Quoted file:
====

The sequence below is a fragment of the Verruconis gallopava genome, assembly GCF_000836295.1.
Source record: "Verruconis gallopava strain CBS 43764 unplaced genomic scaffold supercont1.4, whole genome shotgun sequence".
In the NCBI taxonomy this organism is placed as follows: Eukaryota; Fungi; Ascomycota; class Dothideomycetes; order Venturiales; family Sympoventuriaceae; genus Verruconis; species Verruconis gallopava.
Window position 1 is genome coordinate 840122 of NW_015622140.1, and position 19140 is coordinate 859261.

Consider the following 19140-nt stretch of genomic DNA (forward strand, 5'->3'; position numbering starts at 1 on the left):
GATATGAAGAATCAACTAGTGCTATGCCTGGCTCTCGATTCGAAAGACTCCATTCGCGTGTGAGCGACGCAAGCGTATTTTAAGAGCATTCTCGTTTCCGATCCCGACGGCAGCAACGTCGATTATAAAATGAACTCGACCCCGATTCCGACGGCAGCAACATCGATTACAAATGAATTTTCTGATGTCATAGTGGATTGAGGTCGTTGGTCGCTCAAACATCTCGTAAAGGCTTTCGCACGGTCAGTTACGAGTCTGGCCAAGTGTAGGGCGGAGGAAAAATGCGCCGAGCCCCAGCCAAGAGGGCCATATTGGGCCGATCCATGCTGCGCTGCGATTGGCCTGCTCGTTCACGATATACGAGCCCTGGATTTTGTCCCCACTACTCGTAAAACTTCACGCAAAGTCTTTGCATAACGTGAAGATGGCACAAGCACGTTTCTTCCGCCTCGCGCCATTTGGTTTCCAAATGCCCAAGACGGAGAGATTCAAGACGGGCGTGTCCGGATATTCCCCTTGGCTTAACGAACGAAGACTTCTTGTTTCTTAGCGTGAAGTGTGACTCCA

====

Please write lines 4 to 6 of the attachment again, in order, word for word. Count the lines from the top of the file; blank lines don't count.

Window position 1 is genome coordinate 840122 of NW_015622140.1, and position 19140 is coordinate 859261.

Consider the following 19140-nt stretch of genomic DNA (forward strand, 5'->3'; position numbering starts at 1 on the left):
GATATGAAGAATCAACTAGTGCTATGCCTGGCTCTCGATTCGAAAGACTCCATTCGCGTGTGAGCGACGCAAGCGTATTTTAAGAGCATTCTCGTTTCCGATCCCGACGGCAGCAACGTCGATTATAAAATGAACTCGACCCCGATTCCGACGGCAGCAACATCGATTACAAATGAATTTTCTGATGTCATAGTGGATTGAGGTCGTTGGTCGCTCAAACATCTCGTAAAGGCTTTCGCACGGTCAGTTACGAGTCTGGCCAAGTGTAGGGCGGAGGAAAAATGCGCCGAGCCCCAGCCAAGAGGGCCATATTGGGCCGATCCATGCTGCGCTGCGATTGGCCTGCTCGTTCACGATATACGAGCCCTGGATTTTGTCCCCACTACTCGTAAAACTTCACGCAAAGTCTTTGCATAACGTGAAGATGGCACAAGCACGTTTCTTCCGCCTCGCGCCATTTGGTTTCCAAATGCCCAAGACGGAGAGATTCAAGACGGGCGTGTCCGGATATTCCCCTTGGCTTAACGAACGAAGACTTCTTGTTTCTTAGCGTGAAGTGTGACTCCA